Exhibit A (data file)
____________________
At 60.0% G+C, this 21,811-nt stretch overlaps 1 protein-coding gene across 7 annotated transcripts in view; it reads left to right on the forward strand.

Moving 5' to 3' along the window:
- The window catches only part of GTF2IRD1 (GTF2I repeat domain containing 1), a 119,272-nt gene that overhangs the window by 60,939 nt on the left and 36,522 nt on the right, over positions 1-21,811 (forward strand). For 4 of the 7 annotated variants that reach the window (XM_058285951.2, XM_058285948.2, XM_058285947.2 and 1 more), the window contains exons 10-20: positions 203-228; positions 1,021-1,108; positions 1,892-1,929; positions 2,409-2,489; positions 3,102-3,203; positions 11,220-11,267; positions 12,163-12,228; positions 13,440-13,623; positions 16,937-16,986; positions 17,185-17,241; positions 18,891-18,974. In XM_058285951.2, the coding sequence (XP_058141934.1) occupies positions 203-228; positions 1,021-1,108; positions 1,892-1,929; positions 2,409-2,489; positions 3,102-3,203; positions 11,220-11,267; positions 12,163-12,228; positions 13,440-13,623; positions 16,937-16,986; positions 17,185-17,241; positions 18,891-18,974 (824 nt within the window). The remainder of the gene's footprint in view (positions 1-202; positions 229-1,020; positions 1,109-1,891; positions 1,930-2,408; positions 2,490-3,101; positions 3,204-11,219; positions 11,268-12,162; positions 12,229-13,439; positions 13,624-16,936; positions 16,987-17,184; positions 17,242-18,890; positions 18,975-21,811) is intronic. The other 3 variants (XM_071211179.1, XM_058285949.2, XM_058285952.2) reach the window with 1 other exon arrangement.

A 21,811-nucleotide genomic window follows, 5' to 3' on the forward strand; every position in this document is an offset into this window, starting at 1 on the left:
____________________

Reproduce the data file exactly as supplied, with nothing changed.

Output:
At 60.0% G+C, this 21,811-nt stretch overlaps 1 protein-coding gene across 7 annotated transcripts in view; it reads left to right on the forward strand.

Moving 5' to 3' along the window:
- The window catches only part of GTF2IRD1 (GTF2I repeat domain containing 1), a 119,272-nt gene that overhangs the window by 60,939 nt on the left and 36,522 nt on the right, over positions 1-21,811 (forward strand). For 4 of the 7 annotated variants that reach the window (XM_058285951.2, XM_058285948.2, XM_058285947.2 and 1 more), the window contains exons 10-20: positions 203-228; positions 1,021-1,108; positions 1,892-1,929; positions 2,409-2,489; positions 3,102-3,203; positions 11,220-11,267; positions 12,163-12,228; positions 13,440-13,623; positions 16,937-16,986; positions 17,185-17,241; positions 18,891-18,974. In XM_058285951.2, the coding sequence (XP_058141934.1) occupies positions 203-228; positions 1,021-1,108; positions 1,892-1,929; positions 2,409-2,489; positions 3,102-3,203; positions 11,220-11,267; positions 12,163-12,228; positions 13,440-13,623; positions 16,937-16,986; positions 17,185-17,241; positions 18,891-18,974 (824 nt within the window). The remainder of the gene's footprint in view (positions 1-202; positions 229-1,020; positions 1,109-1,891; positions 1,930-2,408; positions 2,490-3,101; positions 3,204-11,219; positions 11,268-12,162; positions 12,229-13,439; positions 13,624-16,936; positions 16,987-17,184; positions 17,242-18,890; positions 18,975-21,811) is intronic. The other 3 variants (XM_071211179.1, XM_058285949.2, XM_058285952.2) reach the window with 1 other exon arrangement.

A 21,811-nucleotide genomic window follows, 5' to 3' on the forward strand; every position in this document is an offset into this window, starting at 1 on the left: